If you are in the public spotlight, this will be very difficult. My condolences go out to you.

Many victims of abuse use pseudonyms. You might consider this if you are emotionally abused too (since emotional abuse is often a precursor to other types of abuse, including physical abuse).

The following is a story I always remember when I  think of abuse and money (this is a true story, by the way; only the names have been changed to protect the innocent):

A woman, Carrie, in her mid-sixties, fell on hard times. Her mother, Anne, who was in her eighties, told her that she could come back home to live. The exchange for being able to live at home, was that Carrie would have to do the grocery shopping, make the meals, take her mother to doctors' appointments, do the household chores, keep the lawn and garden in shape, indeed, wait on her mother hand and foot. Carrie agreed to it.
Anne gave Carrie complete use of the car, the house, and she gave Carrie enough money to be able to provide for both of their needs. Anne also made Carrie the sole inheritor of Anne's estate, especially since Carrie was an only child.
Everything went well for five years for mother and daughter, until Carrie was diagnosed with stage 4 cancer, a rare form where she would have to be treated at a facility far away. She put Anne, her mother, in an assisted living home and told her that she would retrieve her once she was done with her cancer treatments.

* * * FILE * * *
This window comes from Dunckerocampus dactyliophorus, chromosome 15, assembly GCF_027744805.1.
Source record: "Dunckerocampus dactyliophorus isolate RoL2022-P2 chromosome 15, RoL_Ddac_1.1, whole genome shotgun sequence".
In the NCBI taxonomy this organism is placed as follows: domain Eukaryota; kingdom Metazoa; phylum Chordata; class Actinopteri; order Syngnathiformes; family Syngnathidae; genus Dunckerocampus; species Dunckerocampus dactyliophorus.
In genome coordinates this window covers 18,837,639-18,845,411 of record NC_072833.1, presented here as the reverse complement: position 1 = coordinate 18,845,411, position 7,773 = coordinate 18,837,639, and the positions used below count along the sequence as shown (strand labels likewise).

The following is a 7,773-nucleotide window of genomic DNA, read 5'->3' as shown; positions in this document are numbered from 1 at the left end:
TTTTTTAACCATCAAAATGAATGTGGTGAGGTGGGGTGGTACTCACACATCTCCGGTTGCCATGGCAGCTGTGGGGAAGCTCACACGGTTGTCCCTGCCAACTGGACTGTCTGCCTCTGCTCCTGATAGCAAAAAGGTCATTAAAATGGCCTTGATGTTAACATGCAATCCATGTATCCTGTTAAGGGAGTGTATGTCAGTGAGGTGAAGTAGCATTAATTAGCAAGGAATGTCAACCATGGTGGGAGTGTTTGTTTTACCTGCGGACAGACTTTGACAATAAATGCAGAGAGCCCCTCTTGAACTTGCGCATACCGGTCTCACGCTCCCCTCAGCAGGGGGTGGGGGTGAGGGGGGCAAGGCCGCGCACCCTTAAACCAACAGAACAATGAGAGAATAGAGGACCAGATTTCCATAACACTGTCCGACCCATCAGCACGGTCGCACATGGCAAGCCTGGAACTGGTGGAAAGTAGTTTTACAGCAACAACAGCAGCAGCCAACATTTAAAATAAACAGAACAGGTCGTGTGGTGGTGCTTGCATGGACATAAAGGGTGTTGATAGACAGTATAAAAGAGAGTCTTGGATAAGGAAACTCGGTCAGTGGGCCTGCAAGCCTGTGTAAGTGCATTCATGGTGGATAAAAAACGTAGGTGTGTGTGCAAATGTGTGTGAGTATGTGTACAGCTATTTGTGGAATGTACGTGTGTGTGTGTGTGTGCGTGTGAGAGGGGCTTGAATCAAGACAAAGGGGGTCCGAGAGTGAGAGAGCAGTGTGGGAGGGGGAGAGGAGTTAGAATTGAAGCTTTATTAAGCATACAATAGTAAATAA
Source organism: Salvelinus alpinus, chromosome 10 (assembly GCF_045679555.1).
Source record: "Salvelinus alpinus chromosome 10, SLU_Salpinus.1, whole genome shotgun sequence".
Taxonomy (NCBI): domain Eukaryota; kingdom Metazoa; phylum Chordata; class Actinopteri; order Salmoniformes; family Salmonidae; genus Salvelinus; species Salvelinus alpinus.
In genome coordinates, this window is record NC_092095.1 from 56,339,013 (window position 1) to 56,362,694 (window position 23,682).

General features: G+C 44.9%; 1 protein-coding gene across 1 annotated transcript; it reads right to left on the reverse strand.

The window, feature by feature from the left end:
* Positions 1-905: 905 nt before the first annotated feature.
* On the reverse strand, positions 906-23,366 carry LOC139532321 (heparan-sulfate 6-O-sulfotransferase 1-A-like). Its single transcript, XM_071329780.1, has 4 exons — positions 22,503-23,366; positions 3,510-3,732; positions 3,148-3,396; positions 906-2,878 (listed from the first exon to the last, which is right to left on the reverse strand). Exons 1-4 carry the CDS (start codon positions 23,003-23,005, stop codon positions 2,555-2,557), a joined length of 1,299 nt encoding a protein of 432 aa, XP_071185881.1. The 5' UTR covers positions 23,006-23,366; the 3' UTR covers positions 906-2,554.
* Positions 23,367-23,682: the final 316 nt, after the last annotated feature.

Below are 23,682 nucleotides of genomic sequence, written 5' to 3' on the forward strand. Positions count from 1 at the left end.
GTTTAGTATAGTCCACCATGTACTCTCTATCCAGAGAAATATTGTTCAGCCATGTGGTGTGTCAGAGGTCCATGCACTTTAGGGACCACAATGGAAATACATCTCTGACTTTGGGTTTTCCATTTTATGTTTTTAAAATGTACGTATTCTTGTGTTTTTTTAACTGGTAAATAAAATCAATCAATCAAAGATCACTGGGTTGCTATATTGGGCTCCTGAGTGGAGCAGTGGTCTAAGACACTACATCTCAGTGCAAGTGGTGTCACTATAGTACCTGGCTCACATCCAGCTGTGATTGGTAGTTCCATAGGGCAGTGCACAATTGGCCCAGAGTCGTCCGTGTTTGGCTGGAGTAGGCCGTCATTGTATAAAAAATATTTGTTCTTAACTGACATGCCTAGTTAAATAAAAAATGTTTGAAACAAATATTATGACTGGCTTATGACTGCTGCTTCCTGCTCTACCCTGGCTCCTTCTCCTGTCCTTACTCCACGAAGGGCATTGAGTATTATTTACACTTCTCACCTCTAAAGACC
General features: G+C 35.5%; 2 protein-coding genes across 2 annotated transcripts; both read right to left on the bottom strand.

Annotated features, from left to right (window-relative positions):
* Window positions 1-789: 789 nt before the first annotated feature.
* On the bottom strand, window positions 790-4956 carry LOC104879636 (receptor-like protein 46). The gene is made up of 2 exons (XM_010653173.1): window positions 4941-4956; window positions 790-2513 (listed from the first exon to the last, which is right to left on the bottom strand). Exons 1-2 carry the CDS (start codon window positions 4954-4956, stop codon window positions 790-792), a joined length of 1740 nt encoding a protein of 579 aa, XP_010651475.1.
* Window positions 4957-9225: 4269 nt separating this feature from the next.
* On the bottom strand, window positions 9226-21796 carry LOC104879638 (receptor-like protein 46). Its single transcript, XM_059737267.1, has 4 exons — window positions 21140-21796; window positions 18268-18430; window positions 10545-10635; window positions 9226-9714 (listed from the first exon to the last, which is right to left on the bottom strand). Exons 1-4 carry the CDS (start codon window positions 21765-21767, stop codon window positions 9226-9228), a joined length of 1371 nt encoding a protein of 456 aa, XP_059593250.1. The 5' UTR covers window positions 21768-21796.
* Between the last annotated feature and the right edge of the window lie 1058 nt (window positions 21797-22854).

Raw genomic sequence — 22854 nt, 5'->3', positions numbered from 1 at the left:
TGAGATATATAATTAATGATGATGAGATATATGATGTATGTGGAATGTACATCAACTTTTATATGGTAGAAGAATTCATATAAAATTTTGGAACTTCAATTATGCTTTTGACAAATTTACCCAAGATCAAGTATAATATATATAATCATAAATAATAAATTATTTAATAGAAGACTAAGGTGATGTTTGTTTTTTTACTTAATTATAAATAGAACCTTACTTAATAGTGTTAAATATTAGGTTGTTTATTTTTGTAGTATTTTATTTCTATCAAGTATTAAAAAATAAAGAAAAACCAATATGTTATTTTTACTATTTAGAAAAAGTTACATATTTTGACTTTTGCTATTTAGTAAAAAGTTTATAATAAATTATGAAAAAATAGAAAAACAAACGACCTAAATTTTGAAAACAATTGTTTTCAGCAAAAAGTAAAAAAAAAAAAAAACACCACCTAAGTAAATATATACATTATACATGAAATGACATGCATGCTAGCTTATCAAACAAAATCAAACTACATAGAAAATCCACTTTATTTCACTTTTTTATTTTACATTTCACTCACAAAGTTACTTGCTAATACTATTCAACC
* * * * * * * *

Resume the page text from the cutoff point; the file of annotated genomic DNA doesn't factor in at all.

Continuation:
Anne did not want to be in the facility. Anne was furious with Carrie that she was breaking the deal between them. Carrie expected her mother to understand the extenuating circumstances and again told her mother it was temporary and to "hold on tight."
Carrie arranged for someone to look after the house and to look in on her mother.
As Carrie was preparing to leave, Anne arranged to block Carrie from all of the finances, took the car keys from her, took Carrie out of the will, and barred her from the house they had shared.
Carrie was left without a home, without money, without the wherewithal to pursue cancer treatments. 
It is obvious that Anne had nothing to gain from this. Without cancer treatments, Carrie cannot live to take care of her mother.

So now Carrie is in a homeless shelter. Her mother is still in a facility.

This is what Narcissistic Personality Disorder looks and acts like. Anne's whole agenda is about herself only, and punishing her daughter, with no empathy, no common sense or rationale behind the decision.

It is always a good story to remember!